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The scenario I'm considering is a solid sphere (of uniform density) rotating with constant angular velocity when it abruptly splits into two hemispheres along a cut which contains the rotation axis. The hemispheres will begin to separate; if, for example, we consider the rotation to be counterclockwise, then the upper hemisphere will seem to slide to the right (against the rotation) until they separate.

My question is, which of these (if either) is the correct differential equation to describe the motion? Force considerations (in an angularly-accelerating, co-rotating frame) show that the only forces parallel to the direction of sliding are the fictitious centrifugal, Coriolis, and Euler forces. Computing these carefully, we have

[tex]\frac{d^2\ell}{dt^2}=\ell(t)\left(\frac{\frac{2}{5}R^2\omega_0}{\ell(t)^2+\frac{83}{320}R^2}-\frac{\frac{3}{4}R(\frac{83}{320}R^2+\frac{3}{4}\ell(t)^2)}{\ell(t)(\ell(t)^2+\frac{83}{320}R^2)\sqrt{\ell(t)^2-(\frac{3}{4}R)^2}}\frac{d\ell}{dt}\right)^2.[/tex]

Here [itex]\ell(t)[/itex] is the separation of the CM of the hemispheres.

If I assume kinetic energy is conserved (which it appears it must be, by symmetry and the fact that the normal here is an internal force), then we instead obtain the first-order differential equation

[tex]\frac{dr}{dt}=\frac{\sqrt\frac{2}{5}Rr\omega_0}{\sqrt{\frac{83}{320}R^2+r^2}},[/tex]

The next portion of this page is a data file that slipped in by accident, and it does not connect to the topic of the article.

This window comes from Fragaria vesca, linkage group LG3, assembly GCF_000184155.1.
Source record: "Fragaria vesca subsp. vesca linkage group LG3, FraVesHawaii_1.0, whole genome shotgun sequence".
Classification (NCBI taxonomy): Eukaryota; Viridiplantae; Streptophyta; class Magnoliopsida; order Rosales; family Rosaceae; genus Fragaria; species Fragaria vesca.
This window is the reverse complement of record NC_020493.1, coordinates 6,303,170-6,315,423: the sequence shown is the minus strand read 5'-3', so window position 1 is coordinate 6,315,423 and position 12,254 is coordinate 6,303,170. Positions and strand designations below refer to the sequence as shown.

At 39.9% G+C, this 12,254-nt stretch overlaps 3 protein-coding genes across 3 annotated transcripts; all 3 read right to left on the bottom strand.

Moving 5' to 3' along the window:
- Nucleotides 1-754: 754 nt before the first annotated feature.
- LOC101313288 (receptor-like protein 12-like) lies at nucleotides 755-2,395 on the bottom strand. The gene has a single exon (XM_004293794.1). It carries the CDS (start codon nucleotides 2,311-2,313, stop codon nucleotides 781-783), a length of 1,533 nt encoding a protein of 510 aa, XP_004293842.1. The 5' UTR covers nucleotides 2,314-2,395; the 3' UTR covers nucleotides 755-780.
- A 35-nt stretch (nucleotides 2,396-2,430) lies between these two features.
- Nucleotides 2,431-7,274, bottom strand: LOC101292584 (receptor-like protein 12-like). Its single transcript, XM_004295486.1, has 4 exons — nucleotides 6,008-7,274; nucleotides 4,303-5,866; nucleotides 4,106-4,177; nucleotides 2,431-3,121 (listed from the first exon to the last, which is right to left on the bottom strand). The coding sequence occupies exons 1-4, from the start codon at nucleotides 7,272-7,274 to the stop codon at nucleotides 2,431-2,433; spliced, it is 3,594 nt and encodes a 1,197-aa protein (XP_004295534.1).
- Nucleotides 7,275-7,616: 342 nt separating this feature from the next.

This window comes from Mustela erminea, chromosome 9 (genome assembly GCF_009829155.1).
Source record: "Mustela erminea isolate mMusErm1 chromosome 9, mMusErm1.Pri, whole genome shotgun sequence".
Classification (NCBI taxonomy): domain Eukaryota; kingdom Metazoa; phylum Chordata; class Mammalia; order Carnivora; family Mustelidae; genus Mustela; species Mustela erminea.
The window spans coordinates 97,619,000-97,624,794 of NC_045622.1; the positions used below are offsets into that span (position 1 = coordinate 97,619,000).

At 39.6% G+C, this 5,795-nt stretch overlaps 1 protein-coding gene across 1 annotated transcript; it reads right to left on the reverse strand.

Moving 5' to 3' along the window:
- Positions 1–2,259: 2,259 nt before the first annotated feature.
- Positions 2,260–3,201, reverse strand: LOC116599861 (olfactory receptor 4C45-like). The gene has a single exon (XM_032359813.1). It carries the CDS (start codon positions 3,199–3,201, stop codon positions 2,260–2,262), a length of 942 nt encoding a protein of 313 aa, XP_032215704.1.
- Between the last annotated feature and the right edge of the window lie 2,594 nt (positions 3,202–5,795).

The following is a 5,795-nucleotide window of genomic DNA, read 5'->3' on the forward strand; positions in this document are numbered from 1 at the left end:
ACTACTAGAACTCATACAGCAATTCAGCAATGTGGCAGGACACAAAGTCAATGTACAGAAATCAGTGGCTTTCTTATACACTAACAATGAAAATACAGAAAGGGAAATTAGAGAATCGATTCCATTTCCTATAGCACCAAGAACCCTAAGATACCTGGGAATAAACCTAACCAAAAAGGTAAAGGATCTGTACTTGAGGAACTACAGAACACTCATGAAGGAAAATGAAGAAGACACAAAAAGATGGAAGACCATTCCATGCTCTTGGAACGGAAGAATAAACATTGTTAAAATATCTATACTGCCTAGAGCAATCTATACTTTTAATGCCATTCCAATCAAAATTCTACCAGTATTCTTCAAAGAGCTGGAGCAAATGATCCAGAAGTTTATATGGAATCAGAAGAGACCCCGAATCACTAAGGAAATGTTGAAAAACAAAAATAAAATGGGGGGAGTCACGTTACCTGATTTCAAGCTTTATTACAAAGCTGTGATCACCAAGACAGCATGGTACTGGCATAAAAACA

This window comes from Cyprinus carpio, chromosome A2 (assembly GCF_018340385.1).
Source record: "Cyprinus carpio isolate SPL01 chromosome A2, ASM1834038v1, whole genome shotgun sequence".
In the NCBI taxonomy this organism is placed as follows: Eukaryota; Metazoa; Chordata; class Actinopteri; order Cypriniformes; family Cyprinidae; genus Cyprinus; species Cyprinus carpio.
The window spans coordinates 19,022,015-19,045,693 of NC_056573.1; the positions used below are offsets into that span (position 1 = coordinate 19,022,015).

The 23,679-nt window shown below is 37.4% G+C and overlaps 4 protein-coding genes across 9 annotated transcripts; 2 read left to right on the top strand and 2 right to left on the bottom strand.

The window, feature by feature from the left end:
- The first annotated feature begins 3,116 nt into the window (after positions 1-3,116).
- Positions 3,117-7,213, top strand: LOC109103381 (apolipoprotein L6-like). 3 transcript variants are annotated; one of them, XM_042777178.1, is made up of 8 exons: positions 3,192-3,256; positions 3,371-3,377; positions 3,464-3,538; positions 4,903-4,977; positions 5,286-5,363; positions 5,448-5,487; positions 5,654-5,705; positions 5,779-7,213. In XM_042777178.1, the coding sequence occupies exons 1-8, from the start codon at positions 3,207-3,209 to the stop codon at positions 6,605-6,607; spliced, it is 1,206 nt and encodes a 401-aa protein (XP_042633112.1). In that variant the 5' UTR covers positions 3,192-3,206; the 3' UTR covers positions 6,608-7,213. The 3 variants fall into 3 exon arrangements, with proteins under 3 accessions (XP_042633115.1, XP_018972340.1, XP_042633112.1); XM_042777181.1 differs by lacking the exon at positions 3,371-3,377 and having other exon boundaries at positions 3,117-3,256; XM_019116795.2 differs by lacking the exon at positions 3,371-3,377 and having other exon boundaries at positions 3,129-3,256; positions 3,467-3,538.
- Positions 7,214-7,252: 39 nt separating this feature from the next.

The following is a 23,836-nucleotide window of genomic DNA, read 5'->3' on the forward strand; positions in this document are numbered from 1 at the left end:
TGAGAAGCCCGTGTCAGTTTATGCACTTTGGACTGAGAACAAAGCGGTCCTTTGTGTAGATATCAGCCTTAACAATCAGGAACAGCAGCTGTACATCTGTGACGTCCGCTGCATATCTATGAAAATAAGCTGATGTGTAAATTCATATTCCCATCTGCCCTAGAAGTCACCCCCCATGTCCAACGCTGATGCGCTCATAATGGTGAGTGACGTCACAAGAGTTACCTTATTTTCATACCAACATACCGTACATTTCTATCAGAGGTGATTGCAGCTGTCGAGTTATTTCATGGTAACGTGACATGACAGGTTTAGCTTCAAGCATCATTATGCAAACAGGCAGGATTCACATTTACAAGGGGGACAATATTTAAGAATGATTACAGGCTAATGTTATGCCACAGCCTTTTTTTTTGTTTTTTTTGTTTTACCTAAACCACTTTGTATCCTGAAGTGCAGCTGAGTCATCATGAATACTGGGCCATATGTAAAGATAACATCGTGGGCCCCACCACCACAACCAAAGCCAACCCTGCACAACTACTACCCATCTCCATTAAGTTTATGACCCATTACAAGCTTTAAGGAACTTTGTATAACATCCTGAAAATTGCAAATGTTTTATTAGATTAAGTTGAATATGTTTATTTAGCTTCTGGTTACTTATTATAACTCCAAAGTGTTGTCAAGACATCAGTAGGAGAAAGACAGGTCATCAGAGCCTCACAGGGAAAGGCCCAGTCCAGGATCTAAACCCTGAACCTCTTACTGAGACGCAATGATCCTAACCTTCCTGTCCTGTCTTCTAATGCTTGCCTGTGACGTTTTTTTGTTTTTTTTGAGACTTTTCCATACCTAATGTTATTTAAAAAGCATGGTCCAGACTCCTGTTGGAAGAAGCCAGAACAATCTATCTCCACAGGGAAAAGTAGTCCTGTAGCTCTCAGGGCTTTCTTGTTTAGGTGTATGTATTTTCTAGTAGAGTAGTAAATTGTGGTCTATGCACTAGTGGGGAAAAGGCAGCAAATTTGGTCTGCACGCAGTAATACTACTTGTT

where [itex]r[/itex] is the distance between the centers (not CM) of the hemispheres.

The latter equation is decidedly simpler, but does not seem to produce the right results, even in limiting cases. The former is qualitatively accurate, which is reassuring, but can only be solved numerically (I think - I'd be very glad if anyone can prove me wrong!).

If the energy conservation approach is wrong, could someone please explain to me why? The normal force can't transfer energy from one hemisphere to the other, because the system has order 2 rotational symmetry. There is nowhere else that the energy can go, so it just transfers between the two types of kinetic energy. (I'm assuming also that the total kinetic energy is the sum of the rotational kinetic energy about the CM and the translational kinetic energy of the CM, which I've seen elsewhere is valid.)

Any help anyone can give me in unconundruming this conundrum will be greatly appreciated!

Best,

QM